Structural problems have been discovered in seven blades at the massive Allegheny Ridge Wind Farm project, blades that were manufactured at Gamesa’s Ebensburg-area plant.
Bits of the Fiberglas membrane have broken off from the underlying frame over which they are stretched on 143-foot-long blades. The turbines in question had not begun spinning.
Plant Manager Alberto Gros told officials of Portage and Washington townships Wednesday the deficiencies are highly irregular. The townships are part of the Allegheny Ridge Wind Farm at the Cambria-Blair county border, which will become the state’s largest wind-turbine site.
“The failure that we see here, from our perspective and our experience, is very rare failure,” Gros said Wednesday. “We haven’t seen it before.”
While a cause has not been determined, Gros said it appears the more pliable Fiberglas is not staying securely bonded to the harder Fiberglas and plastic mold.
All seven blades were on the towers when the Fiberglas cracking was discovered.
Inspectors found no problems on other turbines at the site.
Two started to come apart but at no time did any of the falling Fiberglas land outside the designated secure area around the windmills, Gros said.
To date, the plant ““ which opened last year ““ has produced 360 blades, Gros said.
Many have been shipped to Texas and Illinois, where no problems have been reported.
Those that started to break were in Washington and Portage townships. One blade lost an 8-foot section of Fiberglas; the second lost a much larger piece, Gamesa officials said.
One of the two most severely damaged blades was noticed following an ice storm in January and the second one after last week’s storm.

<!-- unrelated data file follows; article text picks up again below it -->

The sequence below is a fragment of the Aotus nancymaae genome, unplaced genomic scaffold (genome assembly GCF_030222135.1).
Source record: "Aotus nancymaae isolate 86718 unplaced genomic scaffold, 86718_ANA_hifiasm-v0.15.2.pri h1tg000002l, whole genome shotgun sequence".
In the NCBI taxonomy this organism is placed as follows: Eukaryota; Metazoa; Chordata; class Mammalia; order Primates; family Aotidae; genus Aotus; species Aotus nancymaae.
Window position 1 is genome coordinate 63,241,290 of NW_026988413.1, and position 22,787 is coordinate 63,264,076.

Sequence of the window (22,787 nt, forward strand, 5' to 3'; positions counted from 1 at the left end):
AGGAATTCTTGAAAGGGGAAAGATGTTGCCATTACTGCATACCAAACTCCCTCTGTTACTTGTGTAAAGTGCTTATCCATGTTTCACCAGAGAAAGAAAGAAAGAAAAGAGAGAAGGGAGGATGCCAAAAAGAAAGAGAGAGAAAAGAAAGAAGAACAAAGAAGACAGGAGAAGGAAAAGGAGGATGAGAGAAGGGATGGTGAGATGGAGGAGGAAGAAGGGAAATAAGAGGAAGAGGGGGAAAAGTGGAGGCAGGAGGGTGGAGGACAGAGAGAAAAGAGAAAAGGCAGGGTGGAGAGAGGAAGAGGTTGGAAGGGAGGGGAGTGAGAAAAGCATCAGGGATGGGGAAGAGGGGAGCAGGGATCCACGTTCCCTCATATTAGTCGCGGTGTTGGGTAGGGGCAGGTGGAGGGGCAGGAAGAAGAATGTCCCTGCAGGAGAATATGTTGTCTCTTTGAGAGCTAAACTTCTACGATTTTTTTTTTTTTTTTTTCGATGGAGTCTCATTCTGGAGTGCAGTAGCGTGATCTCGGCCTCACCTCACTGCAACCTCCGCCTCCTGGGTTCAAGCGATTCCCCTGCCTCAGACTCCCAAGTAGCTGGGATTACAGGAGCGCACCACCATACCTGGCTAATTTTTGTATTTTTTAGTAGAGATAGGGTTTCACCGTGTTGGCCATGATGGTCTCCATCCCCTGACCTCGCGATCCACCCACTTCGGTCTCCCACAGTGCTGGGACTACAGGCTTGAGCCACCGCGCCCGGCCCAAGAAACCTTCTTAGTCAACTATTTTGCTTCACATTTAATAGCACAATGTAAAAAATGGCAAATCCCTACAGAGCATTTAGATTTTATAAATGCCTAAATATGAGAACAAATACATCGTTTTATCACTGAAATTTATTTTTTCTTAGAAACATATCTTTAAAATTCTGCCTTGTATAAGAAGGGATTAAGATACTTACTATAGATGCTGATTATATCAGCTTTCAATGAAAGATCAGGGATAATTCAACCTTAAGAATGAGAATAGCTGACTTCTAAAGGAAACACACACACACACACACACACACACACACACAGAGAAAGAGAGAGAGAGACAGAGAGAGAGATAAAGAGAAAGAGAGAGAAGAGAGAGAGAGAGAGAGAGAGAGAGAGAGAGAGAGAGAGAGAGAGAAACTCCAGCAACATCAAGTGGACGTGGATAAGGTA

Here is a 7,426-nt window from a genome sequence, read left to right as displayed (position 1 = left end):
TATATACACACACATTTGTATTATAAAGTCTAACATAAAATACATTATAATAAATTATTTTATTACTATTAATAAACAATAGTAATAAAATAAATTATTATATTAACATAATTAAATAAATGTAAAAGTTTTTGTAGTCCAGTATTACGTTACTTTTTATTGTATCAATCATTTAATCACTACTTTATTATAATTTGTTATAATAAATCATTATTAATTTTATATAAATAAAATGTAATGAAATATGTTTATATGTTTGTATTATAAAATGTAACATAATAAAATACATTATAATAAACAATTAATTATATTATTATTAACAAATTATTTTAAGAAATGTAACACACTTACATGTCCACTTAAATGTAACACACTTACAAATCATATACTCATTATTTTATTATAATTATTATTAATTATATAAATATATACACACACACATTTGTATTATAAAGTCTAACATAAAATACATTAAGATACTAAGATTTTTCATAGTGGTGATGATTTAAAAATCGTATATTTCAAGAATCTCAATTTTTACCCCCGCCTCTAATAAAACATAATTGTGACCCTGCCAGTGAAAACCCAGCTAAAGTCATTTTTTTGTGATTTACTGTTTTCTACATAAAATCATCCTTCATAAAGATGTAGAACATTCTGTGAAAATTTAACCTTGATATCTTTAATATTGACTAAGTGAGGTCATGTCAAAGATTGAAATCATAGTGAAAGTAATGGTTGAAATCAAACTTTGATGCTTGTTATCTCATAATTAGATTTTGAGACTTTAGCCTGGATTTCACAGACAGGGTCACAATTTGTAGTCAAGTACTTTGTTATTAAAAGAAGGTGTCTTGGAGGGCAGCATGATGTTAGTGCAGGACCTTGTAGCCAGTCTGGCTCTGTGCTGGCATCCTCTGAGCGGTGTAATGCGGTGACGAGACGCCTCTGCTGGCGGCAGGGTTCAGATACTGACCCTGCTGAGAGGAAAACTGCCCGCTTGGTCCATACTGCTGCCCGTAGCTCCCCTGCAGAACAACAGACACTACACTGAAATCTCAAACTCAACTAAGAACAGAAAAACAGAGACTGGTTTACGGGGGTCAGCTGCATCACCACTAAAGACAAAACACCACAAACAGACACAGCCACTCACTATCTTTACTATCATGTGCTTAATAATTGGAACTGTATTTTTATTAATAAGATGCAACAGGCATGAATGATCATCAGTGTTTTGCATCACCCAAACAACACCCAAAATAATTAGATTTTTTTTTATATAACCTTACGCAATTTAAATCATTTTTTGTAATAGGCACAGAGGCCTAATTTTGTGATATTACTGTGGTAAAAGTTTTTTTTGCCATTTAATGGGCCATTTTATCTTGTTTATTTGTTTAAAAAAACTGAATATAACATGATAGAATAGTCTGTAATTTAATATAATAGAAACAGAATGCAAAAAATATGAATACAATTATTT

“Piece by piece, they slowly just peel apart,” Gros said.
The first of the defective blades was brought back to the Ebensburg plant Wednesday and testing is already under way, Gros said.
“We’re starting to bring them down as soon as the wind gives us a break,” he said, adding that Gamesa experts from Spain have been called into the investigation.
Everything will be examined, including raw materials, plant processes, transportation, cold weather and even possible lighting strikes, said Ellen Lutz, Gamesa’s director of development for the Atlantic Region.
The problem is expected to slightly delay the planned start of what will be 40 windmills in the first phase of the farm, said David Smith, of farm owner Babcock & Brown.
“It could slip into April,” Smith said of the projected start. “We’re all trying to proceed as quickly and safely as possible.”
The deficiencies came to light at a Wednesday night meeting called to ink an agreement between Gamesa and Washington and Portage townships about further development of the wind farm. The deal was signed.
By Kathy Mellott
21 March 2007
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